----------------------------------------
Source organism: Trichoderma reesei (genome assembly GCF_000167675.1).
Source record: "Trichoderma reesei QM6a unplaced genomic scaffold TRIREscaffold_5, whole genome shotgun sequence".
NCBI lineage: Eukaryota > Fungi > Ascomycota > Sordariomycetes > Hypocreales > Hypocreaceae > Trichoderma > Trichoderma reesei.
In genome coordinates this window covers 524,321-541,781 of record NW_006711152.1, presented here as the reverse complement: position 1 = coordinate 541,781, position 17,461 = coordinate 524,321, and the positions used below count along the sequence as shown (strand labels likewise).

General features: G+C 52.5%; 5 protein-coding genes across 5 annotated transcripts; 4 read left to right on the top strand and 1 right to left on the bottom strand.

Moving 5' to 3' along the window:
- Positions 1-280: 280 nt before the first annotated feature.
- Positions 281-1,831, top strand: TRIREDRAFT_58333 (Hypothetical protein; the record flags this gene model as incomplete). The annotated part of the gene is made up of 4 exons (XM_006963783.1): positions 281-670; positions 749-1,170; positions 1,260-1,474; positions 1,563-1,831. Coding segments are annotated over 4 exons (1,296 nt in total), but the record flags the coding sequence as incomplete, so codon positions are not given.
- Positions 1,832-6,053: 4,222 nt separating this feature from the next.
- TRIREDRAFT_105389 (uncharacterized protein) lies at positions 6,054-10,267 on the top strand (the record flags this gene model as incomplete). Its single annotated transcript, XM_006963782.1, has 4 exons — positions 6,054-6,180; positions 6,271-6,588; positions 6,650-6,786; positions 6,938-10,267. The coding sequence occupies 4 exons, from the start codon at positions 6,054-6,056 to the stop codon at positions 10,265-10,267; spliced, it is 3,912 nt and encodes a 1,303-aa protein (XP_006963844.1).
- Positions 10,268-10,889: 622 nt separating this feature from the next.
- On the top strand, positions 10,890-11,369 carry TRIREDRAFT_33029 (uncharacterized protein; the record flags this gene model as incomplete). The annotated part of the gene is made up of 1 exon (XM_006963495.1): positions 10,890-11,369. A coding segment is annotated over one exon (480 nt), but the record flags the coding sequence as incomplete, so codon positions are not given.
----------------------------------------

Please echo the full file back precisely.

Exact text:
Source organism: Trichoderma reesei (genome assembly GCF_000167675.1).
Source record: "Trichoderma reesei QM6a unplaced genomic scaffold TRIREscaffold_5, whole genome shotgun sequence".
NCBI lineage: Eukaryota > Fungi > Ascomycota > Sordariomycetes > Hypocreales > Hypocreaceae > Trichoderma > Trichoderma reesei.
In genome coordinates this window covers 524,321-541,781 of record NW_006711152.1, presented here as the reverse complement: position 1 = coordinate 541,781, position 17,461 = coordinate 524,321, and the positions used below count along the sequence as shown (strand labels likewise).

General features: G+C 52.5%; 5 protein-coding genes across 5 annotated transcripts; 4 read left to right on the top strand and 1 right to left on the bottom strand.

Moving 5' to 3' along the window:
- Positions 1-280: 280 nt before the first annotated feature.
- Positions 281-1,831, top strand: TRIREDRAFT_58333 (Hypothetical protein; the record flags this gene model as incomplete). The annotated part of the gene is made up of 4 exons (XM_006963783.1): positions 281-670; positions 749-1,170; positions 1,260-1,474; positions 1,563-1,831. Coding segments are annotated over 4 exons (1,296 nt in total), but the record flags the coding sequence as incomplete, so codon positions are not given.
- Positions 1,832-6,053: 4,222 nt separating this feature from the next.
- TRIREDRAFT_105389 (uncharacterized protein) lies at positions 6,054-10,267 on the top strand (the record flags this gene model as incomplete). Its single annotated transcript, XM_006963782.1, has 4 exons — positions 6,054-6,180; positions 6,271-6,588; positions 6,650-6,786; positions 6,938-10,267. The coding sequence occupies 4 exons, from the start codon at positions 6,054-6,056 to the stop codon at positions 10,265-10,267; spliced, it is 3,912 nt and encodes a 1,303-aa protein (XP_006963844.1).
- Positions 10,268-10,889: 622 nt separating this feature from the next.
- On the top strand, positions 10,890-11,369 carry TRIREDRAFT_33029 (uncharacterized protein; the record flags this gene model as incomplete). The annotated part of the gene is made up of 1 exon (XM_006963495.1): positions 10,890-11,369. A coding segment is annotated over one exon (480 nt), but the record flags the coding sequence as incomplete, so codon positions are not given.